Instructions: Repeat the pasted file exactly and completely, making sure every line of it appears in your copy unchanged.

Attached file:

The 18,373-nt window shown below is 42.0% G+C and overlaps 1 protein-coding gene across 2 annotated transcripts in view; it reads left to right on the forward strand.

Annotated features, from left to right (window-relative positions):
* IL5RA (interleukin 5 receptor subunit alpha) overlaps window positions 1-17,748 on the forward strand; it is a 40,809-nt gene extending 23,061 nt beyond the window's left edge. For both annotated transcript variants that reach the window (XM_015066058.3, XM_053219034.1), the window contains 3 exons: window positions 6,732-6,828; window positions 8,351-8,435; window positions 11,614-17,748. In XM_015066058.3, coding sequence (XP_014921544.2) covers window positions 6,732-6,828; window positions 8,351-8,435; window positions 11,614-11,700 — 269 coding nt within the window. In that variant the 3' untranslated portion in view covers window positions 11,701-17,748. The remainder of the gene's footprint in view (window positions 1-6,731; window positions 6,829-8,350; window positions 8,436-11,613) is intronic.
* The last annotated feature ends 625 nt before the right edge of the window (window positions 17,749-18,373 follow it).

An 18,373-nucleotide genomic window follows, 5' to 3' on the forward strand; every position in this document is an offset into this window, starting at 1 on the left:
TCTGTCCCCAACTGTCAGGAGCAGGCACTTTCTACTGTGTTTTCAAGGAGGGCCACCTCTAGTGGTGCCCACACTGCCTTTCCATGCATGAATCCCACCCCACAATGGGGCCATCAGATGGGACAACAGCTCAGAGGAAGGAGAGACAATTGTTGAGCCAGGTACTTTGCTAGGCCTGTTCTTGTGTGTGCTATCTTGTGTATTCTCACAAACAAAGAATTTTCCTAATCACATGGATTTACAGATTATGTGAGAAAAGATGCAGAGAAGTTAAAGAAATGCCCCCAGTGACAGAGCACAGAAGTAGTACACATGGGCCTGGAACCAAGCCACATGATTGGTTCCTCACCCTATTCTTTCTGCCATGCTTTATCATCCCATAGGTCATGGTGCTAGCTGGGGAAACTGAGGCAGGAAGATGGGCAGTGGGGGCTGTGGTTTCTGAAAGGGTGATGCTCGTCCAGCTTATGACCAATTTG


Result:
The 18,373-nt window shown below is 42.0% G+C and overlaps 1 protein-coding gene across 2 annotated transcripts in view; it reads left to right on the forward strand.

Annotated features, from left to right (window-relative positions):
* IL5RA (interleukin 5 receptor subunit alpha) overlaps window positions 1-17,748 on the forward strand; it is a 40,809-nt gene extending 23,061 nt beyond the window's left edge. For both annotated transcript variants that reach the window (XM_015066058.3, XM_053219034.1), the window contains 3 exons: window positions 6,732-6,828; window positions 8,351-8,435; window positions 11,614-17,748. In XM_015066058.3, coding sequence (XP_014921544.2) covers window positions 6,732-6,828; window positions 8,351-8,435; window positions 11,614-11,700 — 269 coding nt within the window. In that variant the 3' untranslated portion in view covers window positions 11,701-17,748. The remainder of the gene's footprint in view (window positions 1-6,731; window positions 6,829-8,350; window positions 8,436-11,613) is intronic.
* The last annotated feature ends 625 nt before the right edge of the window (window positions 17,749-18,373 follow it).

An 18,373-nucleotide genomic window follows, 5' to 3' on the forward strand; every position in this document is an offset into this window, starting at 1 on the left:
TCTGTCCCCAACTGTCAGGAGCAGGCACTTTCTACTGTGTTTTCAAGGAGGGCCACCTCTAGTGGTGCCCACACTGCCTTTCCATGCATGAATCCCACCCCACAATGGGGCCATCAGATGGGACAACAGCTCAGAGGAAGGAGAGACAATTGTTGAGCCAGGTACTTTGCTAGGCCTGTTCTTGTGTGTGCTATCTTGTGTATTCTCACAAACAAAGAATTTTCCTAATCACATGGATTTACAGATTATGTGAGAAAAGATGCAGAGAAGTTAAAGAAATGCCCCCAGTGACAGAGCACAGAAGTAGTACACATGGGCCTGGAACCAAGCCACATGATTGGTTCCTCACCCTATTCTTTCTGCCATGCTTTATCATCCCATAGGTCATGGTGCTAGCTGGGGAAACTGAGGCAGGAAGATGGGCAGTGGGGGCTGTGGTTTCTGAAAGGGTGATGCTCGTCCAGCTTATGACCAATTTG